The Challenge of Nuclear Power

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There are currently three, maybe four, methods of power generation that meet the criteria for base load power production. These are fossil fuels, typically coal, hydropower, geothermal, and nuclear.

Fossil fuels have a host of problems and concerns, from the production of CO2 and other greenhouse gases, acid rain, toxic ash, and a significant release of radioactivity. Of these, the most worrying is the production of greenhouse gases. The ongoing consensus regarding fossil fuels is that their use has been responsible for raising the average global temperature, and will continue to do so.

nuclear power plant from above

To solve the problem of greenhouse gases, we have to stop emitting them. Hydropower and geothermal, while useful as part of the base load, are too dependent on geography to be viable worldwide. Solar and wind are too intermittent, and so they can add to power production, but cannot carry the base load. Conservation is very useful, but it can only go so far. We need an alternative to replace fossil fuels, and in the short term the most viable contender is nuclear power. No less a personage than James Lovelock, originator of the Gaia hypothesis, agrees.

Nuclear power comes laden with its own baggage, however, and it is heavy indeed. Beyond the threat of possible radioactive contamination from the power plant itself, there is the matter of the nuclear waste material generated. Of course, the biggest issue looming over nuclear power is the matter of nuclear weapons proliferation.

There have been accidents at nuclear power plants, and accidents in the mining, processing, and transportation of nuclear materials. Some of these have resulted in the release of small amounts of radioactive material in to the environment. However, in terms of environmental damage and loss of life, these accidents pale in comparison to those in the mining, processing, and burning of coal. Outside of the former Soviet Union and former Warsaw Pact nations, the number of deaths attributable to nuclear power mining, processing, and power production are extremely low, especially in comparison to coal. Less than a handful, compared to hundreds from coal mining alone, let alone the effects of pollution and climate change.

nuclear power vigil

Former Eastern bloc nations have seen some very serious accidents, most notably Chernobyl, but there been others. These can be attributed, in large part, to the poorer training of the operators, and the poorer design and construction of the reactors. Western-made reactors, on the other hand, are designed to be much safer.

On a long-term basis, the matter of the disposal of nuclear waste is a big problem. Fuel reprocessing can greatly reduce the amount of waste created, and is common for most European nations and Japan. Reprocessing can reduce waste from 27 tons per year to 5 tons per reactor per year. Compare this to a coal-fired plant of similar capacity that produces upwards of 400,000 tons of ash per year. Then again, coal ash won’t be radioactive for thousands of years, which is the issue that must be addressed in regards to nuclear power.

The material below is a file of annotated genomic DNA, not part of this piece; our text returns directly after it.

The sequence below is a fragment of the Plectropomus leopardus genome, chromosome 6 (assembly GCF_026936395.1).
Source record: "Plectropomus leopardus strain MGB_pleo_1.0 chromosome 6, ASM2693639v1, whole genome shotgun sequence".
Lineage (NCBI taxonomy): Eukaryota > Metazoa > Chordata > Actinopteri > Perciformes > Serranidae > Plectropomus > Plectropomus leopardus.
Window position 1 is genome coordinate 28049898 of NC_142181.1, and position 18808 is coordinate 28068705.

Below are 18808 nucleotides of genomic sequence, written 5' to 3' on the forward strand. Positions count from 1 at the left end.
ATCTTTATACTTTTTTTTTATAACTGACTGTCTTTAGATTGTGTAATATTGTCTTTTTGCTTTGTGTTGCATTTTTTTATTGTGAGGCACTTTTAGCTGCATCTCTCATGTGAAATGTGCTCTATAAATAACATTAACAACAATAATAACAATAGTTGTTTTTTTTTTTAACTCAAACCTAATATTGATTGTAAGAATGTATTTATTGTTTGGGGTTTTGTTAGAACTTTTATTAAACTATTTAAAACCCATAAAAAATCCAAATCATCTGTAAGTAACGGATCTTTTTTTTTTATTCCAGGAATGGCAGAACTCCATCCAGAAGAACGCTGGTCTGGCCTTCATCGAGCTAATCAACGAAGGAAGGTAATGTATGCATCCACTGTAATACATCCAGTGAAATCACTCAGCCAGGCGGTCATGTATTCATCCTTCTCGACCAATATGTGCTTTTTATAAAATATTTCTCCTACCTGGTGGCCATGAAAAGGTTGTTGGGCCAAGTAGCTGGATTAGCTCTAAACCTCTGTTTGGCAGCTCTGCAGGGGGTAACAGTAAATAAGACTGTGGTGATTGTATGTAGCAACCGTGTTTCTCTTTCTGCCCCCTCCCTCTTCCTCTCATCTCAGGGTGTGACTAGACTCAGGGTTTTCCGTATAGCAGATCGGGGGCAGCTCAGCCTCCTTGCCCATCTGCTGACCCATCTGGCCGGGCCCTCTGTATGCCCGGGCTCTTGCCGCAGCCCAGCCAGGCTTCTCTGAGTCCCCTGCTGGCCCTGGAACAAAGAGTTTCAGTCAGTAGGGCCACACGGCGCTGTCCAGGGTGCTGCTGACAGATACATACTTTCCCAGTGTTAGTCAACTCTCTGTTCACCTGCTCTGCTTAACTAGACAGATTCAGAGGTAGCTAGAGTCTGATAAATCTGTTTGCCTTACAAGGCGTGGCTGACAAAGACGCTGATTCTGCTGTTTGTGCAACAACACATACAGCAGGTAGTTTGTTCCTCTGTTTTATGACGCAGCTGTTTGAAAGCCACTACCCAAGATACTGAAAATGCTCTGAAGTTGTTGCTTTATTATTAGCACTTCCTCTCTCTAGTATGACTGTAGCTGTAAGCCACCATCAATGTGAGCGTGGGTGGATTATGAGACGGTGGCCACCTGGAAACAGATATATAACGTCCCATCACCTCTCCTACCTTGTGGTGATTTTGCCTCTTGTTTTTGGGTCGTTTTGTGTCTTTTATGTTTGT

Spent reactor fuel is sealed as well as possible, and currently the waste is stored at reactor sites, awaiting a final resting place. While that waste does produce heat and radiation, this will fall off drastically over 40 years, making the material much easier to handle as it gets older. The long-lasting radiation, the type that lasts for thousands, or even millions, of years, is comparatively low-level, and is easily blocked. Underground storage in geologically stable regions is the long-term method chosen by all nations that make use of nuclear power.

It is this long-term storage that is problematic. We are essentially making decisions for people (or their successors) millions of years in the future, which is presumptuous, to say the least. It is either that, though, or poison ourselves with CO2. These are difficult decisions.

Then there is the nuclear weapons threat. While the fuel used in a reactor is not the same as the material used in warheads, if you’ve got the first, you can make the second. This is a difficult issue to address. Commercial nuclear power simply makes weapon creation easier. If a nations decides that it wants, or need, nuclear weapons, the presence, or absence, of civilian power will not be a factor. Advances in reactor technology, such as thorium reactors, are capable of producing power without creating material for use in atomic weapons.

Nuclear power is dangerous. However, the risk from using nuclear power, at this point in time, are less than the risks of continued use of fossil fuels. It is possible that future technological advances, like orbiting solar power or even nuclear fusion power, will solve the problem of clean energy for us. Until then, however, we have to use what we have. Conservation can only take us so far, and after that, the best choice looks increasingly like nuclear power, for better or worse.

  • Colin Dunn

    Colin Dunn was born and raised in Northern Alberta. Growing up in the boreal forest gave him an appreciation for nature, an appreciation that was enhanced by the works of his artist mother, Svala Dunn, who captured the landscapes and wildlife of the north in her oils and watercolors. He holds a Degree in Geography from the University of Alberta, with a concentration in Urban Studies. He has since found career in information technology, but still pursues his first interests in geography and the environment. He lives and works in southern Vancouver Island, with his wife and three children.

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